HEALTH INFORMATION MEDICAL CONDITIONS AFFECTING THE BOXER
Despite a breeder's best efforts, Boxers do sometimes suffer from conditions to which the breed seems to be predisposed. In many instances, diagnosis and treatment will effect a cure or symptomatic relief.
Boxers are at risk for a variety of cancers. These include malignant skin lesions as well as cancers affecting the brain, thyroid, mammary glands, testes, heart, spleen, blood, lymph system (lymphoma), and other organs. Benign skin tumors usually respond to simple surgical excision under local anesthesia.
Malignancies require treatment specific to the cancer itself, and vary widely. As in humans with cancers, dogs are treated with surgery, chemotherapy, and sometimes radiation. Great advancements have been made in treatment protocols and survival times, but there is no way to predict whether your Boxer will develop cancer in his lifetime. It is prudent to be alert to any unusual growths or medical developments, especially as your Boxer ages. Consult with your veterinarian immediately if you notice anything suspicious. Early detection is important to long term survival.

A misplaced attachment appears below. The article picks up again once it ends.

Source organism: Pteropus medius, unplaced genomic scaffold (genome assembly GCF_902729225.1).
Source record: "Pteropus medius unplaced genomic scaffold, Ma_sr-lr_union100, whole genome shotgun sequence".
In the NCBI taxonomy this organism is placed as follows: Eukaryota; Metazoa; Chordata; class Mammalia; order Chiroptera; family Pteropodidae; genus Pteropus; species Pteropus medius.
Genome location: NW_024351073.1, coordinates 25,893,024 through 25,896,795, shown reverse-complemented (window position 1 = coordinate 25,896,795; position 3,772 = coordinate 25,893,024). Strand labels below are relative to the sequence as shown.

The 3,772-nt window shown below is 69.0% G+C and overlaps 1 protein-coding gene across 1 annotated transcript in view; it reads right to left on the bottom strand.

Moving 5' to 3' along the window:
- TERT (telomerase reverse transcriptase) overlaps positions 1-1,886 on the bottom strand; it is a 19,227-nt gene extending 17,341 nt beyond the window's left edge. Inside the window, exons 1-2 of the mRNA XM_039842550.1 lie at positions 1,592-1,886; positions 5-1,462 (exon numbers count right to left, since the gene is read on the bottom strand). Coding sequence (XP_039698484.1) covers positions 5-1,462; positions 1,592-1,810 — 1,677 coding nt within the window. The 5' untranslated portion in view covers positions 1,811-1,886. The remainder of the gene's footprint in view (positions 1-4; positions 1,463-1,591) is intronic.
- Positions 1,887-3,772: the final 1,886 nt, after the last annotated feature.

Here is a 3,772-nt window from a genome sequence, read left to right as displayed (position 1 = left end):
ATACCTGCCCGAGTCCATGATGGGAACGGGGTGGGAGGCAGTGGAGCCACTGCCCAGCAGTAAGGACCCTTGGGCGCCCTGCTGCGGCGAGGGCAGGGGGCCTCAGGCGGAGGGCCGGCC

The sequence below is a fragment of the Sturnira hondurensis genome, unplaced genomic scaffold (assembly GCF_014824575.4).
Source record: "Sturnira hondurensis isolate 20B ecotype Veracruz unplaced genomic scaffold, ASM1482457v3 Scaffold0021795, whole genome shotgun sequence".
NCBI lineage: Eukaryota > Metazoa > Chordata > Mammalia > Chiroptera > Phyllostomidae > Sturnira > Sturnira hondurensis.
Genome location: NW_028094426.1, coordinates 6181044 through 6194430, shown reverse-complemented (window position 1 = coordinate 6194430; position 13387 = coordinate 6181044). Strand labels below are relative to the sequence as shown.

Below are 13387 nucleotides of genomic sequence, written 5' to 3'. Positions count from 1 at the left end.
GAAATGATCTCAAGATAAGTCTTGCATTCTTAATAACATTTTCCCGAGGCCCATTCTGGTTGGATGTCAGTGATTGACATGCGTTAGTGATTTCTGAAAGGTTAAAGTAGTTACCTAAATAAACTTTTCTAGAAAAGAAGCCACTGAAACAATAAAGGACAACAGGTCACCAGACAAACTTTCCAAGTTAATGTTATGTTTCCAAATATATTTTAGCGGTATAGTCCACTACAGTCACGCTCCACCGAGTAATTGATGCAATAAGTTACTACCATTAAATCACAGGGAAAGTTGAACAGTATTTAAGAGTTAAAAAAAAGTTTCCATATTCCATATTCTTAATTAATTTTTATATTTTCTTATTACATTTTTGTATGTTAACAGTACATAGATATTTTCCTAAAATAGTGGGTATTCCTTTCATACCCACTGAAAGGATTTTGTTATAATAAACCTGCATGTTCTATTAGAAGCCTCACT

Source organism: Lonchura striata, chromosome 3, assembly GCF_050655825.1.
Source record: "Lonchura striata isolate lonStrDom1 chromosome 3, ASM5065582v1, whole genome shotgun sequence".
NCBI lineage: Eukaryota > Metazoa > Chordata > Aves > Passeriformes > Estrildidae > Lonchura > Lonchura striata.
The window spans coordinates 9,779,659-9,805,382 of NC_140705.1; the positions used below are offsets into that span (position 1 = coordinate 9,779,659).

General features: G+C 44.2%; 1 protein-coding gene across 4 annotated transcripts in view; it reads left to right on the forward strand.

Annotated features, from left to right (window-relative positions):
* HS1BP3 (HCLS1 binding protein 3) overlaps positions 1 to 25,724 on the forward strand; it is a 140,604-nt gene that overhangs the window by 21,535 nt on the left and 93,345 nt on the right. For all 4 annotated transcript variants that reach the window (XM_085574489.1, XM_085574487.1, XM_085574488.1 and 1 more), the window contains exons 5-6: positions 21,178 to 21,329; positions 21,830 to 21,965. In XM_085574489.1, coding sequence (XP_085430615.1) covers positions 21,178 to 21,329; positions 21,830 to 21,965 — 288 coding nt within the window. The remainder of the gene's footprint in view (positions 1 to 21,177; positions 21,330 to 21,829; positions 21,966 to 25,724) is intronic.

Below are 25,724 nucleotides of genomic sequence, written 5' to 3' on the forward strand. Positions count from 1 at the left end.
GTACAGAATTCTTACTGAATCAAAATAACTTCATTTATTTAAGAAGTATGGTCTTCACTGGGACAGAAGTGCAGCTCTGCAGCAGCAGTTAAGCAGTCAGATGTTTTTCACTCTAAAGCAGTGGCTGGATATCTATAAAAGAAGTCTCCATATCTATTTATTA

Of recent years, incidences of Degenerative Myelopathy have been widely reported in Boxers of middle and advanced age. DM is a neurological disease affecting the spinal cord and nerves coordinating the rear quarters. Over time, dogs lose the ability to walk, become incontinent, and are most often euthanized at this point. DM is a sad disease in that the patient remains mentally alert; there is no pain; and yet, keeping such an animal happy poses special challenges. There are custom carts designed to allow some patients to regain a degree of mobility. Thankfully, a blood test has been developed to predict the likelihood of your Boxer developing this condition. Breeders are making every effort to insure that future generations are not affected.
Like many breeds of dogs, Boxers are subject to heart ailments. These include congenital anomalies as well as acquired disease later in life. Boxer heart disease usually falls into two important categories: aortic stenosis and cardiomyopathy.
This is a congenital condition, a narrowing or constriction of the outflow tract from the left ventricle to the aorta. It can be detected as a systolic murmur by your veterinarian in young puppies and older dogs. Sometimes the murmur will not show up until the dog reaches enough physical size for the constriction to become evident.
This murmur must be distinguished from other types of murmurs, often so-called innocent flow murmurs that disappear as the puppy grows. There is no practical surgical treatment, and if the condition results in arrhythmias, antiarrhythmic therapy is usually instituted. Mild forms of the anomaly may go undetected and are not incompatible with a normal life span.